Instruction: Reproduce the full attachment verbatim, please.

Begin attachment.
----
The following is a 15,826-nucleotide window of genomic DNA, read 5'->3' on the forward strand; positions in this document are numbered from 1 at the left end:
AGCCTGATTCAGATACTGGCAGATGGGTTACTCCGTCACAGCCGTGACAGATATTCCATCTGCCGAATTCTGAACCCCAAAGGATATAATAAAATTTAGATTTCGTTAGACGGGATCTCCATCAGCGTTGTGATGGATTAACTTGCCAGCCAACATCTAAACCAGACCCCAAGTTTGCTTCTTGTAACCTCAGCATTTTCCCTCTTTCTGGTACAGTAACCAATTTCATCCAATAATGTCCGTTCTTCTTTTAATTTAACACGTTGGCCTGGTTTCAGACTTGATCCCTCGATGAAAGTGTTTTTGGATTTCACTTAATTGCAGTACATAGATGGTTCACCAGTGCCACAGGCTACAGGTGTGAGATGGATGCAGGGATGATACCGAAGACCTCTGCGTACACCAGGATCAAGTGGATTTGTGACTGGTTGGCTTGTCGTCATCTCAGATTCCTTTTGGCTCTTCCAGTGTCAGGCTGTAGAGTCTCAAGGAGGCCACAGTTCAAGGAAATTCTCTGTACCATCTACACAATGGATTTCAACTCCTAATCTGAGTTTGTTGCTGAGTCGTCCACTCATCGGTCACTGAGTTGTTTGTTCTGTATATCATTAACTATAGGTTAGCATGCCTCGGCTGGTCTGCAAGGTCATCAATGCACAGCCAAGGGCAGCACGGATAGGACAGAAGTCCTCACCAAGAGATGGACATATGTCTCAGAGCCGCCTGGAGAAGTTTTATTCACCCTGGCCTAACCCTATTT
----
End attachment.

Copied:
The following is a 15,826-nucleotide window of genomic DNA, read 5'->3' on the forward strand; positions in this document are numbered from 1 at the left end:
AGCCTGATTCAGATACTGGCAGATGGGTTACTCCGTCACAGCCGTGACAGATATTCCATCTGCCGAATTCTGAACCCCAAAGGATATAATAAAATTTAGATTTCGTTAGACGGGATCTCCATCAGCGTTGTGATGGATTAACTTGCCAGCCAACATCTAAACCAGACCCCAAGTTTGCTTCTTGTAACCTCAGCATTTTCCCTCTTTCTGGTACAGTAACCAATTTCATCCAATAATGTCCGTTCTTCTTTTAATTTAACACGTTGGCCTGGTTTCAGACTTGATCCCTCGATGAAAGTGTTTTTGGATTTCACTTAATTGCAGTACATAGATGGTTCACCAGTGCCACAGGCTACAGGTGTGAGATGGATGCAGGGATGATACCGAAGACCTCTGCGTACACCAGGATCAAGTGGATTTGTGACTGGTTGGCTTGTCGTCATCTCAGATTCCTTTTGGCTCTTCCAGTGTCAGGCTGTAGAGTCTCAAGGAGGCCACAGTTCAAGGAAATTCTCTGTACCATCTACACAATGGATTTCAACTCCTAATCTGAGTTTGTTGCTGAGTCGTCCACTCATCGGTCACTGAGTTGTTTGTTCTGTATATCATTAACTATAGGTTAGCATGCCTCGGCTGGTCTGCAAGGTCATCAATGCACAGCCAAGGGCAGCACGGATAGGACAGAAGTCCTCACCAAGAGATGGACATATGTCTCAGAGCCGCCTGGAGAAGTTTTATTCACCCTGGCCTAACCCTATTT